One of my dearest friends has a son who attends a Catholic school, and last Saturday, he had his First Communion. They graciously invited us to the Mass and the lunch afterwards and we accepted.
My son has been to the church once before, with his friend, and he had attended a Lutheran service with his grandma. So a Christian church wasn’t unfamiliar to him. But, I still expected him to be bored and antsy. I expected to have to answer a ton of questions that I didn’t know the answers to or didn’t know how to answer at this time. I also expected to have an argument with him on the way home when he wanted to do what his friend was doing and how he wanted to be Catholic because they got to do all of this stuff.
I was mistaken.
The questions did come, but I was well equipped to answer them. With my Lutheran background, I was able to explain a lot of the items and images he saw around the church. We talked about Noah’s Ark, stained glass windows, angels, incense, altars, and Mother Mary. It was a great little talk. I explained to him that we use some of the same things (candles and incense) and how some feel that Mother Mary is another face of the Goddess.
Then the service began.
Of course, my little man wanted to participate. He wanted to kneel when everyone knelt (ain’t no leg workout like a Catholic mass! My poor knees and quads!), he insisted on having the Hymn book open and attempting to following along. He watched his friend receive his First Communion and then wanted to get in the line to receive a blessing from the Priest. We walked up together.
After the service, he had so many questions about how my beliefs are different from Catholic beliefs. It was a really great learning opportunity for him. I truly want him to choose his own path and, really, this exposure will make that decision, when it comes, and informed and enlightened one.
We went to my Circle’s Beltane ritual later that evening. He spent his usual time running around with the other witchlets, enjoying the gorgeous day! He was also quite curious about the altar, and asked a lot of questions.
Now, you see, my son doesn’t usually give a flying hoot why we’re at his Auntie’s house, he’s just happy to be with his friends. I always ask him if he would like to participate in the ritual, he always says “no.”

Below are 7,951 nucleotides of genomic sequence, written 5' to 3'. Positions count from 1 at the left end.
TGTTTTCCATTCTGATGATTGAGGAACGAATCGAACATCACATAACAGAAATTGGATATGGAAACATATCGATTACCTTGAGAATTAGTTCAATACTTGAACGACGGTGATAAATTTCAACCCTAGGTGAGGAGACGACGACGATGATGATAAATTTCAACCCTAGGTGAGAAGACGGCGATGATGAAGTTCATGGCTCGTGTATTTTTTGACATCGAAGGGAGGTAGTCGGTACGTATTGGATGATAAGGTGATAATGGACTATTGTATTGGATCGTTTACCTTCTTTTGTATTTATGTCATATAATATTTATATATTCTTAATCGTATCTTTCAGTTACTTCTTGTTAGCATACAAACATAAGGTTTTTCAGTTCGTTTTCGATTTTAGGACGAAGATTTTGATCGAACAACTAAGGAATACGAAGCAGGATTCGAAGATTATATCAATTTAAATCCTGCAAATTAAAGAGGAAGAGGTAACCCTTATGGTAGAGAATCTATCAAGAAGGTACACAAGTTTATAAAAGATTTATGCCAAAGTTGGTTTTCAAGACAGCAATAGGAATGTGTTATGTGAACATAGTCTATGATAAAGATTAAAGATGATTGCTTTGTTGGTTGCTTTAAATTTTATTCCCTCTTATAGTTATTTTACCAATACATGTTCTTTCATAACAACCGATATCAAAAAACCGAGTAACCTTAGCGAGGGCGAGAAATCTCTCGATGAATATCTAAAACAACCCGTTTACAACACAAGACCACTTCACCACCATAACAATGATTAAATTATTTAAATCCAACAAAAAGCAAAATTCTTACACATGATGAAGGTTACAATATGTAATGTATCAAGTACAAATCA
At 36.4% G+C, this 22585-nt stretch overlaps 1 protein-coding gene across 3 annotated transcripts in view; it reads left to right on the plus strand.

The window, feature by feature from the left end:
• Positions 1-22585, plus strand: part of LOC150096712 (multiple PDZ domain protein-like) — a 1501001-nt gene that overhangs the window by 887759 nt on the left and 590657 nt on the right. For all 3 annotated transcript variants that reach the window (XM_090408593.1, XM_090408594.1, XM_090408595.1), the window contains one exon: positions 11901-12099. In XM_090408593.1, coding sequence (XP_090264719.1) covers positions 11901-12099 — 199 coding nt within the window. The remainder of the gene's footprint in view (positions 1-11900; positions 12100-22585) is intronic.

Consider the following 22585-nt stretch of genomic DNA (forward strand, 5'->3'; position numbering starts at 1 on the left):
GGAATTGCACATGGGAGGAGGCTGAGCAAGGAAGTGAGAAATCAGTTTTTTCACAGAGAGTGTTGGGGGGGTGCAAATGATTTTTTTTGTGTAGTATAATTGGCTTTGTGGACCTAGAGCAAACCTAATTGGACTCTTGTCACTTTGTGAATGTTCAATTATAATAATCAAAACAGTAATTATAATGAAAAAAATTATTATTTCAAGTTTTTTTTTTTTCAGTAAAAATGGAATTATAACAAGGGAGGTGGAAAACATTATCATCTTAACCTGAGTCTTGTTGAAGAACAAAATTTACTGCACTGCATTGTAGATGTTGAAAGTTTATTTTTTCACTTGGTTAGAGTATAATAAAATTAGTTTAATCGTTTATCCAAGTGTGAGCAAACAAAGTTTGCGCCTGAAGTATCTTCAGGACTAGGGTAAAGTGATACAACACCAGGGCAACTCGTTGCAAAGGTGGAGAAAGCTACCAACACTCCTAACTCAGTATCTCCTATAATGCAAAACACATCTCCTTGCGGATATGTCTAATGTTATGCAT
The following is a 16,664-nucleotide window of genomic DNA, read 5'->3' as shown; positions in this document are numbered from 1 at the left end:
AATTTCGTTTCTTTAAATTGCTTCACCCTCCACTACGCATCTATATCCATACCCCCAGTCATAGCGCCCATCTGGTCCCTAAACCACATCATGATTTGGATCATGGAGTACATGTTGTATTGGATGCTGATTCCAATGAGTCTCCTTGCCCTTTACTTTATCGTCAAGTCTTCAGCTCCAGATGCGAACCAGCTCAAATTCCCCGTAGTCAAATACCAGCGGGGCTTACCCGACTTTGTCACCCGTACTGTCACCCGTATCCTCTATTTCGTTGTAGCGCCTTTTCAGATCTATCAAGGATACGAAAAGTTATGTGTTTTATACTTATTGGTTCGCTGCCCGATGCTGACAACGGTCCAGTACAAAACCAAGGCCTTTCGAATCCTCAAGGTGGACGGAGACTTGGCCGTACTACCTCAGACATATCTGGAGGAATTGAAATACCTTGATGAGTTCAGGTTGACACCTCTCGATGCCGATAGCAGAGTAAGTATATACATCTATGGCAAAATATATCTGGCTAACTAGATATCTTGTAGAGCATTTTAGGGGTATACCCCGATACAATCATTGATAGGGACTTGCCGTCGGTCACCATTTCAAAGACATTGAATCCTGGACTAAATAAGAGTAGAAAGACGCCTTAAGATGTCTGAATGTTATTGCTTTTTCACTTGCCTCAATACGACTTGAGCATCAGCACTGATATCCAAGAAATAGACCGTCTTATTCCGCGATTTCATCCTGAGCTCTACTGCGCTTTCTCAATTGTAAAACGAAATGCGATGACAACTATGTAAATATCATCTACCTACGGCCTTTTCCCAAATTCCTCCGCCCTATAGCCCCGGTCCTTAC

This time was different.
He stood in our circle, he helped me, when it was my turn to assist in calling the Quarters. He took part in cakes and ale, even repeating in his little voice “may you never hunger” and “may you never thirst.” He helped to anoint the Maypole and then danced around it with so much enthusiasm! It was so exciting for me to see him participating to so fully and paying such close attention.
I don’t know if he was inspired by seeing his friend participate in a Catholic ritual, maybe he’s just getting older and becoming more interested, or maybe he was inspired by Mama’s book (he has recently pulled out “What are the Elements” and has been studying it intensely and asking many, many questions).
Either way, I’m so pleased that he is learning this and that he feels comfortable asking me questions. I don’t regret taking him to the Catholic mass, it was a great way to expose him to something new, while I was there to support him and answer his questions.
I’m often afraid to expose him to religions that I don’t agree with and don’t believe in. And when I think about that fear, I can’t even tell you what it is that I am actually afraid of. I need to be less afraid and let him explore the world. I will raise him to be smart enough to question any religion and choose which one sings to his soul. (Though, really, I kind of hope it’s mine.)